My estimate for vehicle movements for large wind-farms is based on Farr wind-farm. I'm sure there is considerable variation from project to project, and I would welcome more data. For the number of truck movements required for a wind farm, I reckoned there would be about 870 movements to bring in the turbines themselves [counting an in-bound and out-bound trip as two movements], and significantly more movements to bring in the materials for roads and concrete for foundations. Some of these materials may be mined from quarries located on the wind-farm, which would then involve no vehicle movements on public roads; based on Farr wind-farm (where three quarters of the road materials were sourced on site) [sorry, I don't have a link for this fact], the road building would require 2774 vehicle movements for a 174-MW windfarm, and the foundations would require another 4140 or so – in total, about 7800 vehicle movements.

Further reading

Potential greenhouse gas emissions associated with shale gas production and use.

Thursday, August 7, 2014

Embodied energy in a car - update under way

John Biggins sent me a helpful email querying a number in my book's chapter on "Stuff".
I have a question about the embedded energy in a car, which you quote at 76000kWh. That seems awfully high to me. To a first approximation a car is a tonne of steel, with a raw material energy of 6000kWh: an order of magnitude less.The (admittedly biased) Society of Motor Manufacturers & Traders report quote an even lower figure of 2000kWh per car (page 17), which I suspect is probably meant to be simply the energy used per car by the car plant, neglecting materials.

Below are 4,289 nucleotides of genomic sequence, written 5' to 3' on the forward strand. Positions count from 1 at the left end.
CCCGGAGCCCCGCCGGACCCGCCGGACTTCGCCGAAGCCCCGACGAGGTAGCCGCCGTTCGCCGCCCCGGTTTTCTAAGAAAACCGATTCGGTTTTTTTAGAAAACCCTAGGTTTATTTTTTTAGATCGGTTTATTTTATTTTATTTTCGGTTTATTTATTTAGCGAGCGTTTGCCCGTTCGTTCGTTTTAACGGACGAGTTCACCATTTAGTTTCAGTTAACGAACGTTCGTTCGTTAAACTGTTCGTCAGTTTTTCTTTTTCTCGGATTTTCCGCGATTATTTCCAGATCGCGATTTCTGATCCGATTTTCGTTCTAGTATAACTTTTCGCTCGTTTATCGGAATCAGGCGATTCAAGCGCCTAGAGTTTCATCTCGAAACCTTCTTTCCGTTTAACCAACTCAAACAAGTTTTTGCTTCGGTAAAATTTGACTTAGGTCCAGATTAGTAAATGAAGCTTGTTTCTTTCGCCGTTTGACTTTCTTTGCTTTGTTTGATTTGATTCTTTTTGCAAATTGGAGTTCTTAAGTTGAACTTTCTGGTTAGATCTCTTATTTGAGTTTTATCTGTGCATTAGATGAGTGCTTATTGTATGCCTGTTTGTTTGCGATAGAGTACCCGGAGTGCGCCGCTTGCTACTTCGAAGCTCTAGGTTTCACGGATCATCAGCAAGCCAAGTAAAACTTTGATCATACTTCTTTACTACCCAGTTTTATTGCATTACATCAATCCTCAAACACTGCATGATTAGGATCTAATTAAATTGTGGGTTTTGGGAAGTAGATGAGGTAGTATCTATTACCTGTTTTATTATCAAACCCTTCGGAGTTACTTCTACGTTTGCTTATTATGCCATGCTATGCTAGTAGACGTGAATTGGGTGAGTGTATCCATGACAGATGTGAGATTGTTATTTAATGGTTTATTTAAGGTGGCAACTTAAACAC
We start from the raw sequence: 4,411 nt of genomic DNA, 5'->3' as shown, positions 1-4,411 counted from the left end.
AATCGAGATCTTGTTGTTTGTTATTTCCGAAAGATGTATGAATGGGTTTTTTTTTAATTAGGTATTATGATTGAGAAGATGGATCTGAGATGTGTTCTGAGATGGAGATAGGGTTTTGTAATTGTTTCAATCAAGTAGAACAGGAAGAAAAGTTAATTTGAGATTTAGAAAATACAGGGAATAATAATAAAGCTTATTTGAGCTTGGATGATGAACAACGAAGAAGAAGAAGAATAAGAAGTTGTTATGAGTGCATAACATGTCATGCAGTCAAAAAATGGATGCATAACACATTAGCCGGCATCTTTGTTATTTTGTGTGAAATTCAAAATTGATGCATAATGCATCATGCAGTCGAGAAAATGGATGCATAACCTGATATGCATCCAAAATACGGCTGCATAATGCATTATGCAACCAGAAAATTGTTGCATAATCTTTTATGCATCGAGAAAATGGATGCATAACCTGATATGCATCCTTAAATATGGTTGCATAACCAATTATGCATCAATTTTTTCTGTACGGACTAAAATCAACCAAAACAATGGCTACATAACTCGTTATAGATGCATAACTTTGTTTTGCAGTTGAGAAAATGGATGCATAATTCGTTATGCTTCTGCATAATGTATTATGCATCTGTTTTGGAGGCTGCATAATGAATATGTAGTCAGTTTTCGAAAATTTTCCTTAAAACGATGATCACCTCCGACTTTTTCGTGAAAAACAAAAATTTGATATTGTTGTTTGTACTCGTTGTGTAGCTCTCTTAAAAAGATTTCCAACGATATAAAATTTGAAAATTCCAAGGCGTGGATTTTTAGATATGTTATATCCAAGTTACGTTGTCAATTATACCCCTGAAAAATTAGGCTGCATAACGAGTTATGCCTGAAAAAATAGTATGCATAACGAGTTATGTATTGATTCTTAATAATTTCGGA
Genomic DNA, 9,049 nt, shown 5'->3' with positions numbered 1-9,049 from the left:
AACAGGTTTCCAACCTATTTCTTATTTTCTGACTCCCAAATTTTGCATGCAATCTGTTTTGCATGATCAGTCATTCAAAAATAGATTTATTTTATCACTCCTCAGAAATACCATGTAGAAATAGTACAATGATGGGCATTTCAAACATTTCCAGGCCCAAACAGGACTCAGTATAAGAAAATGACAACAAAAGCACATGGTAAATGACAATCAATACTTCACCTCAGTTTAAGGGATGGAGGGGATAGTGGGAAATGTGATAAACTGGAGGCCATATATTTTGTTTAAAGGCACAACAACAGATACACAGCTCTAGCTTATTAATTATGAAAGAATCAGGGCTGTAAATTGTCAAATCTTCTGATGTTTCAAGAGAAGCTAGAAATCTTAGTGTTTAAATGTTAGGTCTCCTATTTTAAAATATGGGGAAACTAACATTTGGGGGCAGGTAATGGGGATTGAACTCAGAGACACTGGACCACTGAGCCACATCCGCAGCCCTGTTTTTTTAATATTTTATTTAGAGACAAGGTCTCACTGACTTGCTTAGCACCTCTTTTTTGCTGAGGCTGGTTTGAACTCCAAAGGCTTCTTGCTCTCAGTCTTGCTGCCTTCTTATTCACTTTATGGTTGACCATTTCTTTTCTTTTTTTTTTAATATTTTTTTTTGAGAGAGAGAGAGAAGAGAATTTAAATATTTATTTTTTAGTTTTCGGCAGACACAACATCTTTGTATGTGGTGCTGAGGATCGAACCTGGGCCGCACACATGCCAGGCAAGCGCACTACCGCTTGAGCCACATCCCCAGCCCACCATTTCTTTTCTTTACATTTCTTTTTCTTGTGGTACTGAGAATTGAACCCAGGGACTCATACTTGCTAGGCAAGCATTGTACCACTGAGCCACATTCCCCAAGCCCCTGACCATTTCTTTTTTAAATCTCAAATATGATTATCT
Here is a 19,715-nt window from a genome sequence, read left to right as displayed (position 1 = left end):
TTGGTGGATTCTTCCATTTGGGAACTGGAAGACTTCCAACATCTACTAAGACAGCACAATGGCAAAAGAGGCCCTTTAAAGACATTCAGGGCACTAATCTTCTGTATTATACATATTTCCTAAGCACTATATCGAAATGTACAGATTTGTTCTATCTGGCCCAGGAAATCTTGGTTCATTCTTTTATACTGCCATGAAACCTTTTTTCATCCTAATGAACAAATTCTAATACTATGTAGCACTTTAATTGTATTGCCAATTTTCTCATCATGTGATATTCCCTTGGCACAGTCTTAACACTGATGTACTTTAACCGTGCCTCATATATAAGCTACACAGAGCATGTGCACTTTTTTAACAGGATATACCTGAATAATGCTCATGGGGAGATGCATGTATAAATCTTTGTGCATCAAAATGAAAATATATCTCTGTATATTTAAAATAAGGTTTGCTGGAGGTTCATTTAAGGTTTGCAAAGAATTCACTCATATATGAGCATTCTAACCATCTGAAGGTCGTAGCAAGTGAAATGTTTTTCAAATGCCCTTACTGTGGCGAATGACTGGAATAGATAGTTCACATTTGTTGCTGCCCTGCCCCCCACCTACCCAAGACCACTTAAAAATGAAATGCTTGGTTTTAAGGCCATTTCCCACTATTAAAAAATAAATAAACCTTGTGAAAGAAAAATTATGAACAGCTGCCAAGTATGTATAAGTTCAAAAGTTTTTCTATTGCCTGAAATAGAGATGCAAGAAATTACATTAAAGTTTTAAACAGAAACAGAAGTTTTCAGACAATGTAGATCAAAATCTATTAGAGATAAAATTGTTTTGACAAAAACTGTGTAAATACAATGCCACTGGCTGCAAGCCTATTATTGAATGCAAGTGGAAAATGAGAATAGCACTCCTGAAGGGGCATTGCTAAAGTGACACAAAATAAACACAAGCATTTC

The guardian also wrote about this in 2009 .
They asked a few manufacturers, and arrive at a figures in the ballpark of about 1-4 tonnes of C02 to produce a car, which we might reverse engineer guessing most of the CO2 comes from coal burning in either steel production or electricity generation, to get ballpark figures of probably no more than 10,000kwh per car.
Since these estimates actually differ from your figure by a magnitude, I thought I'd write and ask whether you particularly believe your 76,000kWh figure. Do you have any back-of-the-envelope type way to understand it?

This blog post is where I will record my working on this question. I will aim to justify or adjust my answer within a month, and will add to the book's Errata if necessary. If anyone wants to send me good references on embodied-car-energy to add to my own, please post a comment. Thanks! David